4 Very Good

No One Killed Jessica

Justice can sometimes be a bitch and its archaic judiciary system is exacerbated by abuse of power and money belonging to the influential wrong doers who also destroy the lives of the victim's families. All hope, patience, resources tend to drain until, a revival occurs through media's 'activist journalism'. From the cold investigative scenes of 'Black Friday' to the public outcry and activism of 'Rang De Basanti', director Raj Kumar Gupta draws inspiration from sources he's worked on and pays a worthy tribute to a legend. 'No one killed Jessica' is a moving true story of the Jessica Lal murder case and her family's journey to justice and redemption in a system where power is never in the hands of the common man.

An obdurate drunk group of men unreasonably demand a drink from Jessica Lal, the bartender at a restaurant opening party when the bar is out of drinks. The result of Manish's short temper and quick trigger reaction led to a cold blooded murder in front of bystanders and around 300 guests leading to a trial that shook the judiciary system for years to follow.
Sabrina (Vidya Balan), who sought justice for her sister, could only face an initial defeat against adversaries, who, with their political might, suppressed witnesses, altered proof and simply trampled over the judicial system with power that would never be matched by commoners such as Jessica's family. At one point, the news would shockingly flash reports saying “No One Killed Jessica” as one by one, the witnesses were compromised and after years of fighting in court and losing her mother while doing so, Sabrina loses faith in the system and reluctantly carries on with her life.
Shocked by the court's verdict, the media raises relevant questions and the public's concern leads to an outcry that demands stern justice against the suspect who is wrongfully acquitted.
Meera (Rani Mukherjee), the audacious reporter of the Kargil war had ignored the case for years, expecting an obvious outcome but when her faith in the system was shattered as well, she was determined to bring justice through the reach of media and the power of public voice.

Director Raj Kumar Gupta takes his time in the first half of the film to introduce the tragedy, agony, helplessness and anguish but once the reporter takes charge, we have the candle light vigil leading to an outcry that is heard loud and clear by even the most powerful groups in Delhi. Keenly drawing inspiration from 'Rang De Basanti', he depicts the activism among masses in so brilliant a manner that it stirs sentiments. Credit must even go to Amit Trivedi's brilliant score and Amitabh Bhattacharya's powerful lyrics especially in Aitbaar and Dilli Dilli that make the situations more dynamic.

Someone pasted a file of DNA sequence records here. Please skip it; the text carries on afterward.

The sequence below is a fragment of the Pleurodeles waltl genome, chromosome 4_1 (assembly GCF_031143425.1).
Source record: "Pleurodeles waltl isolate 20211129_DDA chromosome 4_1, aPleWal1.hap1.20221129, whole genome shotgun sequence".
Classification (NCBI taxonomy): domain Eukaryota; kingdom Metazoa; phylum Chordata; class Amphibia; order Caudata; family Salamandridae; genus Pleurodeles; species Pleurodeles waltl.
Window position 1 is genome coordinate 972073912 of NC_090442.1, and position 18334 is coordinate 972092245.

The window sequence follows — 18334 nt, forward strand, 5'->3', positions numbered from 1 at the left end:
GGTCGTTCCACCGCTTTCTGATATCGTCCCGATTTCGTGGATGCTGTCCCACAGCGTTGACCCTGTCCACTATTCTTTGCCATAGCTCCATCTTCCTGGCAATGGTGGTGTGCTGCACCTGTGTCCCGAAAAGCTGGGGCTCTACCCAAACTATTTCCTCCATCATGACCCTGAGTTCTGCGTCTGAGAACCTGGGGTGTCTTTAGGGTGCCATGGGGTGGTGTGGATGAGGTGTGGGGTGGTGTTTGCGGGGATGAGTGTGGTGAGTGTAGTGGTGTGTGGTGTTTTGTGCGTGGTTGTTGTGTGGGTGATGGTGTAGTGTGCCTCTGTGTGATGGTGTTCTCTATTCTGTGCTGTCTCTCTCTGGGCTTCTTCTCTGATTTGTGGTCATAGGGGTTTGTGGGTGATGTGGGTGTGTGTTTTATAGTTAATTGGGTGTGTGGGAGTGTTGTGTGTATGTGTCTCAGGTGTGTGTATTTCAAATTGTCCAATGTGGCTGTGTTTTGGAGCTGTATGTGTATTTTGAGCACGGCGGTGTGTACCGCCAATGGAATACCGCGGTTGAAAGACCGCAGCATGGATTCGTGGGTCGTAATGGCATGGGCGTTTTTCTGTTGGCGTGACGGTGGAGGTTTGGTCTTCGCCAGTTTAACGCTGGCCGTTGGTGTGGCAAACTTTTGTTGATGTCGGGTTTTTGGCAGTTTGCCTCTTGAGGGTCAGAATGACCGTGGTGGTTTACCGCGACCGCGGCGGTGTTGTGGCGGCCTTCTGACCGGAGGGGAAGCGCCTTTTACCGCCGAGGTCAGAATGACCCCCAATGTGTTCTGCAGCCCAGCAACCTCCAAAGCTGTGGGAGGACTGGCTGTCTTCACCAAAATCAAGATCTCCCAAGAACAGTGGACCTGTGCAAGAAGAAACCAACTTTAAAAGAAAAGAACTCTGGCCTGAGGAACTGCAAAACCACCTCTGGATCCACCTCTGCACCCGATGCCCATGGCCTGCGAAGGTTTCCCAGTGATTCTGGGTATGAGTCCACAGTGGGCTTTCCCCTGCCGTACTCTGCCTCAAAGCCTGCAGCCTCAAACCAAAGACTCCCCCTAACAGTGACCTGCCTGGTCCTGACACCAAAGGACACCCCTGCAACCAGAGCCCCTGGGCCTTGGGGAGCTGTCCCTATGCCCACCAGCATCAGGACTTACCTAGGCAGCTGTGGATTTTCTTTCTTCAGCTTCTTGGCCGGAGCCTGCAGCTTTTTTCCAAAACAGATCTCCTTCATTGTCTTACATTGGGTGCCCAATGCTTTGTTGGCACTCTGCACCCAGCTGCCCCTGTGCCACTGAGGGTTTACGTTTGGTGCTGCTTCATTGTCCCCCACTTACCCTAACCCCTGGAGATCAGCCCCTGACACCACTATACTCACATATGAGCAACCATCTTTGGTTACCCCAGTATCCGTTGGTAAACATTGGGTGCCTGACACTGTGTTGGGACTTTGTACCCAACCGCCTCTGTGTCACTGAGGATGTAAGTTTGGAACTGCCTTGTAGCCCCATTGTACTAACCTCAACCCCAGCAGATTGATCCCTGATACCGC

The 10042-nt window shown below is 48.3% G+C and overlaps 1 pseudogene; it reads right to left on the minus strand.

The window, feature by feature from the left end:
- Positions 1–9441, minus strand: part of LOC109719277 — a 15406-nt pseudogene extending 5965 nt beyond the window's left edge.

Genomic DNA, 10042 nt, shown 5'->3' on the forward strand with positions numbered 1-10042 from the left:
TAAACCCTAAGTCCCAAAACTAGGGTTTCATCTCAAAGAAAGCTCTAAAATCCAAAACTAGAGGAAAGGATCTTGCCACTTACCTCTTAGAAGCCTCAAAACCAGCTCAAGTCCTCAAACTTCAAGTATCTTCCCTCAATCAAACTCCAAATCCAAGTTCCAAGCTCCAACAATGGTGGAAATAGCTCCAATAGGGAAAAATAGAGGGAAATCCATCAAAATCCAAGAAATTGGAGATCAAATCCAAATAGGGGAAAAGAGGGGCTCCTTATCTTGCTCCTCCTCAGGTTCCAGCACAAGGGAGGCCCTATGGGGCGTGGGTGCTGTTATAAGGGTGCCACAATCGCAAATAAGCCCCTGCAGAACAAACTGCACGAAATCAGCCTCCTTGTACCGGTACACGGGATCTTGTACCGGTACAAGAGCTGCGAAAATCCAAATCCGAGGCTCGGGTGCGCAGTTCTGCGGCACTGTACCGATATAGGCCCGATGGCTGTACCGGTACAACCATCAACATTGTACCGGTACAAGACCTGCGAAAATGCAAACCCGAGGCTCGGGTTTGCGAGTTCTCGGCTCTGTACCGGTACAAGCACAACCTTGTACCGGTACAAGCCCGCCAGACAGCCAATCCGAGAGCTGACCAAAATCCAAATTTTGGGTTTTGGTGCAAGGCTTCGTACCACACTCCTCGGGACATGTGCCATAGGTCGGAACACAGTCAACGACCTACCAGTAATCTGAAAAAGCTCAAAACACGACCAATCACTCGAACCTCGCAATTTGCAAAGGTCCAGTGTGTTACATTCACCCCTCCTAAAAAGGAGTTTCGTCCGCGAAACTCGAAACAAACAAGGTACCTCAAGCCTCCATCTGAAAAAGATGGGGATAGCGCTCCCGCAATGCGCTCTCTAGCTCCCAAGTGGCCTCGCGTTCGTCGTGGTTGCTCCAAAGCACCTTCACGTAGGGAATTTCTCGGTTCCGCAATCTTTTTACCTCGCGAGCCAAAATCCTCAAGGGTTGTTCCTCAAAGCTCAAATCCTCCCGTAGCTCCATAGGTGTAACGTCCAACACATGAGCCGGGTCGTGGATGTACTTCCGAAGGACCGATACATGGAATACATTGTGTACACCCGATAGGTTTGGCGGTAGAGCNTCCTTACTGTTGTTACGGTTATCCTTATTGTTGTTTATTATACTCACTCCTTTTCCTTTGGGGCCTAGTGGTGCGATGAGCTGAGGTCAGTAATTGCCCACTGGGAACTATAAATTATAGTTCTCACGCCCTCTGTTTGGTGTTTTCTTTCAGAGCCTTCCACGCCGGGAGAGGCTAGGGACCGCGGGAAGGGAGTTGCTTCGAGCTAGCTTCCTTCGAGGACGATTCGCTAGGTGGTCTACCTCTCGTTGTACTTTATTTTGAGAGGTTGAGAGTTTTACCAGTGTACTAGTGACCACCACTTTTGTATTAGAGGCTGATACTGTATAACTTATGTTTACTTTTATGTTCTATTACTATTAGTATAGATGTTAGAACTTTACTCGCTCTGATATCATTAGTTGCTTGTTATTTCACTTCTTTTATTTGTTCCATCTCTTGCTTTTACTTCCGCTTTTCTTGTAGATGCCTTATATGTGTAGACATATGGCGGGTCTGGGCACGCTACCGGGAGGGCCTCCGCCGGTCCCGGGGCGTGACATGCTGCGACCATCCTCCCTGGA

Rajesh Sharma plays the investigating officer who is the only understanding outsider and with whose help, Meera and Sabrina stand a chance to reopen the case on a strong note.
Rani Mukherjee, has a significant role only in the second half where her determined approach to the case is well portrayed by her spirited focus, outburst and audacious ideas. Although it may not be a landmark role for Rani who is a seasoned actress in serious films (Veer Zaara) but for Vidya Balan's versatility, it lends yet another dimension in Sabrina Lal. She deals with adversity with a certain calmness that is of a disturbed and anguished individual. Yet, in all her helplessness, she expresses her frustration about the stress and despair she has experienced in a remarkable scene. That, is truly the highlight of the film's performances.

Cinematographer Anay Goswami captured Delhi in spectacular fashion when he had the opportunity and in other cases, he renders a slick look to the film in all its moments. Raj Kumar Gupta's screenplay and direction combine to form a tremendous grip over the audience especially in the second half. Even when most viewers know the conclusion and final verdict, the film has you glued till the end.
'No One Killed Jessica' is a great example of how a director can simply adapt a true story and not turn it into another docu-drama but instead, utilize his cinematic liberty to engage the audience into the story. We are connected to the characters - Those outspoken with abuses, the conniving lot, the decisive few and the determined one. Meera's energy in the newsroom is felt by us and so is Sabrina's victory with an indescribable sadness. While staying true to the reality of the Jessica Lal case files, Raj Kumar Gupta provides a fine cinematic version of Justice delayed, yet rendered righteous through the arm of media and the voices of masses.

8.171 on a scale of 1-10.